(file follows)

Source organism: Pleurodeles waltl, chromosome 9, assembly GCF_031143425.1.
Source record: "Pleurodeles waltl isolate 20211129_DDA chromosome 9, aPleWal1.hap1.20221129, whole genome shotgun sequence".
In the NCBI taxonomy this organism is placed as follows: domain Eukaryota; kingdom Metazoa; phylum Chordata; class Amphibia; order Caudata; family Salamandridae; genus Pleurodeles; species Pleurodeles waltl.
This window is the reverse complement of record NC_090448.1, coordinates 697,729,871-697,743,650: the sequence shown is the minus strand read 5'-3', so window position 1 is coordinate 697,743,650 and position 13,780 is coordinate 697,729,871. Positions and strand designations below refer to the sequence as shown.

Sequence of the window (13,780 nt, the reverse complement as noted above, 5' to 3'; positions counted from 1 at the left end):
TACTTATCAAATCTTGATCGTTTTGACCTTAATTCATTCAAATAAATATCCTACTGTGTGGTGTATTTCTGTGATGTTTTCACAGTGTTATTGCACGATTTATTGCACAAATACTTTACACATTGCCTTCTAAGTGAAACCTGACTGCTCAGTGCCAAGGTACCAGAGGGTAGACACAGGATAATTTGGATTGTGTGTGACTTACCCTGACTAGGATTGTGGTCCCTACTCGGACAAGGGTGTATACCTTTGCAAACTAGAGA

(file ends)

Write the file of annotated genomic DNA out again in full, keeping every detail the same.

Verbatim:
Source organism: Pleurodeles waltl, chromosome 9, assembly GCF_031143425.1.
Source record: "Pleurodeles waltl isolate 20211129_DDA chromosome 9, aPleWal1.hap1.20221129, whole genome shotgun sequence".
In the NCBI taxonomy this organism is placed as follows: domain Eukaryota; kingdom Metazoa; phylum Chordata; class Amphibia; order Caudata; family Salamandridae; genus Pleurodeles; species Pleurodeles waltl.
This window is the reverse complement of record NC_090448.1, coordinates 697,729,871-697,743,650: the sequence shown is the minus strand read 5'-3', so window position 1 is coordinate 697,743,650 and position 13,780 is coordinate 697,729,871. Positions and strand designations below refer to the sequence as shown.

Sequence of the window (13,780 nt, the reverse complement as noted above, 5' to 3'; positions counted from 1 at the left end):
TACTTATCAAATCTTGATCGTTTTGACCTTAATTCATTCAAATAAATATCCTACTGTGTGGTGTATTTCTGTGATGTTTTCACAGTGTTATTGCACGATTTATTGCACAAATACTTTACACATTGCCTTCTAAGTGAAACCTGACTGCTCAGTGCCAAGGTACCAGAGGGTAGACACAGGATAATTTGGATTGTGTGTGACTTACCCTGACTAGGATTGTGGTCCCTACTCGGACAAGGGTGTATACCTTTGCAAACTAGAGA